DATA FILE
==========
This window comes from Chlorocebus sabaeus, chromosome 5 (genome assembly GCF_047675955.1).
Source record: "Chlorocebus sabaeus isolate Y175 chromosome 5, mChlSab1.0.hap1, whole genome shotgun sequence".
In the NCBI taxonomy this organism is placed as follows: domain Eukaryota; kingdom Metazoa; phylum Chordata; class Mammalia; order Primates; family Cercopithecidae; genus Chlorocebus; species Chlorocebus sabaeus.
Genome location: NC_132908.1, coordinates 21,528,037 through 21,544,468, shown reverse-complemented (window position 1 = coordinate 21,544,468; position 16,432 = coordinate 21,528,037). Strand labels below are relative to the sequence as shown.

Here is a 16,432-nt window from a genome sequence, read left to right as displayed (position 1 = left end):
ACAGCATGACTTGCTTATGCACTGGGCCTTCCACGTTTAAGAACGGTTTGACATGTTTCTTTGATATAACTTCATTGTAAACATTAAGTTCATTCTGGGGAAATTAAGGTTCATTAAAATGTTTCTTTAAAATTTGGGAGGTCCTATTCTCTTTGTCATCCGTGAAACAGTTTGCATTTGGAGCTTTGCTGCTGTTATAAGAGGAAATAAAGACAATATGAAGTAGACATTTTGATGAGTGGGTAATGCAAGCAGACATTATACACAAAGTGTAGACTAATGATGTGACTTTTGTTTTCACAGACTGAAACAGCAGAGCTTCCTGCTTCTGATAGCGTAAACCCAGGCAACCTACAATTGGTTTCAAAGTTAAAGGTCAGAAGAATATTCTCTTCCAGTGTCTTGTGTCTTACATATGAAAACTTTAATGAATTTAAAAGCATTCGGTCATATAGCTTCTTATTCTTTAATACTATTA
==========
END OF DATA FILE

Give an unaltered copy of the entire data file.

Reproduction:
This window comes from Chlorocebus sabaeus, chromosome 5 (genome assembly GCF_047675955.1).
Source record: "Chlorocebus sabaeus isolate Y175 chromosome 5, mChlSab1.0.hap1, whole genome shotgun sequence".
In the NCBI taxonomy this organism is placed as follows: domain Eukaryota; kingdom Metazoa; phylum Chordata; class Mammalia; order Primates; family Cercopithecidae; genus Chlorocebus; species Chlorocebus sabaeus.
Genome location: NC_132908.1, coordinates 21,528,037 through 21,544,468, shown reverse-complemented (window position 1 = coordinate 21,544,468; position 16,432 = coordinate 21,528,037). Strand labels below are relative to the sequence as shown.

Here is a 16,432-nt window from a genome sequence, read left to right as displayed (position 1 = left end):
ACAGCATGACTTGCTTATGCACTGGGCCTTCCACGTTTAAGAACGGTTTGACATGTTTCTTTGATATAACTTCATTGTAAACATTAAGTTCATTCTGGGGAAATTAAGGTTCATTAAAATGTTTCTTTAAAATTTGGGAGGTCCTATTCTCTTTGTCATCCGTGAAACAGTTTGCATTTGGAGCTTTGCTGCTGTTATAAGAGGAAATAAAGACAATATGAAGTAGACATTTTGATGAGTGGGTAATGCAAGCAGACATTATACACAAAGTGTAGACTAATGATGTGACTTTTGTTTTCACAGACTGAAACAGCAGAGCTTCCTGCTTCTGATAGCGTAAACCCAGGCAACCTACAATTGGTTTCAAAGTTAAAGGTCAGAAGAATATTCTCTTCCAGTGTCTTGTGTCTTACATATGAAAACTTTAATGAATTTAAAAGCATTCGGTCATATAGCTTCTTATTCTTTAATACTATTA